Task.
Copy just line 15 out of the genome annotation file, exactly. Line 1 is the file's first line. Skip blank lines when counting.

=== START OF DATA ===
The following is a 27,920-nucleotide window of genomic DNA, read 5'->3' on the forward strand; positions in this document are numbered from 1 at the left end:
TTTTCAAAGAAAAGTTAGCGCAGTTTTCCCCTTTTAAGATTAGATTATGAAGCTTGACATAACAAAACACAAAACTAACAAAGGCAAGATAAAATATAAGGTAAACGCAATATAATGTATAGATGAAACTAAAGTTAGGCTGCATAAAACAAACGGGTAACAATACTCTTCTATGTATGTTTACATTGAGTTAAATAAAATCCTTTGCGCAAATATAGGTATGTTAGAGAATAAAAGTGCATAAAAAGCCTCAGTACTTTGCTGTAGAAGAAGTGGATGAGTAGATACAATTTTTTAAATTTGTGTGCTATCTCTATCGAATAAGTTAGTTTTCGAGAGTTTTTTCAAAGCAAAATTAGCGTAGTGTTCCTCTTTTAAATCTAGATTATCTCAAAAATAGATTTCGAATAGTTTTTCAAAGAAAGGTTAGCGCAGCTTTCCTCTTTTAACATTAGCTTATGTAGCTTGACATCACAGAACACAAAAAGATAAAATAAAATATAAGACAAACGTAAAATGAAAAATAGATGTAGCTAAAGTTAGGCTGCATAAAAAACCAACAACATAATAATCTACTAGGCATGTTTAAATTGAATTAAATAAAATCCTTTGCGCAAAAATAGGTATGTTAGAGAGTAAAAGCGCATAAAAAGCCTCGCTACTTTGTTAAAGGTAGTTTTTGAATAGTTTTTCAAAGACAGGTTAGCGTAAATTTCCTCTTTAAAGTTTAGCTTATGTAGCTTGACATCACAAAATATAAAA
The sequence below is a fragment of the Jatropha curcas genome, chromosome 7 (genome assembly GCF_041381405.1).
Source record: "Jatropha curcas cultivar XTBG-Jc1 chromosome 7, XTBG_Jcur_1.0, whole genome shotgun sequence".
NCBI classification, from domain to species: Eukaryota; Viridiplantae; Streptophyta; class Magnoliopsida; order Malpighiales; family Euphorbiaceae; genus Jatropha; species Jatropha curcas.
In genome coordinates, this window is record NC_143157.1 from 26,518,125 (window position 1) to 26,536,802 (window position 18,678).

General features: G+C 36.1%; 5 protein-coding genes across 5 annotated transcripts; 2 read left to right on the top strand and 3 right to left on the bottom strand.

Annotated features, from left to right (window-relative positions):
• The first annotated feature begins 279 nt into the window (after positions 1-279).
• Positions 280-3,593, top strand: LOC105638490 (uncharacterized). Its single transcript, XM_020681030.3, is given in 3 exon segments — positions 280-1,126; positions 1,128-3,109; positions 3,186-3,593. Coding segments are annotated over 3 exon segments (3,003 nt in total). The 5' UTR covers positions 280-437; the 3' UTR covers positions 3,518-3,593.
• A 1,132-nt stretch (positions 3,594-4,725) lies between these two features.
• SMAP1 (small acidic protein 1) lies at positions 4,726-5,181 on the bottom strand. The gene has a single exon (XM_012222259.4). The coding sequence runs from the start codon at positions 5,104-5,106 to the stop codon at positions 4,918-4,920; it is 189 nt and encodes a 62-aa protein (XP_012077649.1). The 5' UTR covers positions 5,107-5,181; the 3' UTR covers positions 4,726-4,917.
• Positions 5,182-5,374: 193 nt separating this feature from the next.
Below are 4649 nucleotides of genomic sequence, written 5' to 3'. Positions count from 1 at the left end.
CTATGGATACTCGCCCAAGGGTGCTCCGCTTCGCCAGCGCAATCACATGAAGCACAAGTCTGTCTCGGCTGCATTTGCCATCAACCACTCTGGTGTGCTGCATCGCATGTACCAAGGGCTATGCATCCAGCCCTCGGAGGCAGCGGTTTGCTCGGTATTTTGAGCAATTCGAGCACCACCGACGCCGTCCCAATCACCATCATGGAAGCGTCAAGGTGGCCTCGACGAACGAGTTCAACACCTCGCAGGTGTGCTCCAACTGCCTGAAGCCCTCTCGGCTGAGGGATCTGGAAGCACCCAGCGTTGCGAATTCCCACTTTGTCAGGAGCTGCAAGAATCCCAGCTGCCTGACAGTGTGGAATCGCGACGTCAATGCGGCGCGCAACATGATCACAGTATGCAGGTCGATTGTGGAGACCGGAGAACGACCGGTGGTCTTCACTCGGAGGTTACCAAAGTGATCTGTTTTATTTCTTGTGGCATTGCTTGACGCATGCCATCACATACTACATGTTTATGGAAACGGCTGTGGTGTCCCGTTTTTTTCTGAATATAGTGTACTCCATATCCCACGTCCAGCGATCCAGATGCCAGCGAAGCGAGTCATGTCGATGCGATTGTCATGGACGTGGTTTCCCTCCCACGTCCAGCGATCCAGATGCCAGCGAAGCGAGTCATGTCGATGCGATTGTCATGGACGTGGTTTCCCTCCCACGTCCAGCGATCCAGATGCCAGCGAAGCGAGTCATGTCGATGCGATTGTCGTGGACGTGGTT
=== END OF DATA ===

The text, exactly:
CTATGGATACTCGCCCAAGGGTGCTCCGCTTCGCCAGCGCAATCACATGAAGCACAAGTCTGTCTCGGCTGCATTTGCCATCAACCACTCTGGTGTGCTGCATCGCATGTACCAAGGGCTATGCATCCAGCCCTCGGAGGCAGCGGTTTGCTCGGTATTTTGAGCAATTCGAGCACCACCGACGCCGTCCCAATCACCATCATGGAAGCGTCAAGGTGGCCTCGACGAACGAGTTCAACACCTCGCAGGTGTGCTCCAACTGCCTGAAGCCCTCTCGGCTGAGGGATCTGGAAGCACCCAGCGTTGCGAATTCCCACTTTGTCAGGAGCTGCAAGAATCCCAGCTGCCTGACAGTGTGGAATCGCGACGTCAATGCGGCGCGCAACATGATCACAGTATGCAGGTCGATTGTGGAGACCGGAGAACGACCGGTGGTCTTCACTCGGAGGTTACCAAAGTGATCTGTTTTATTTCTTGTGGCATTGCTTGACGCATGCCATCACATACTACATGTTTATGGAAACGGCTGTGGTGTCCCGTTTTTTTCTGAATATAGTGTACTCCATATCCCACGTCCAGCGATCCAGATGCCAGCGAAGCGAGTCATGTCGATGCGATTGTCATGGACGTGGTTTCCCTCCCACGTCCAGCGATCCAGATGCCAGCGAAGCGAGTCATGTCGATGCGATTGTCATGGACGTGGTTTCCCTCCCACGTCCAGCGATCCAGATGCCAGCGAAGCGAGTCATGTCGATGCGATTGTCGTGGACGTGGTT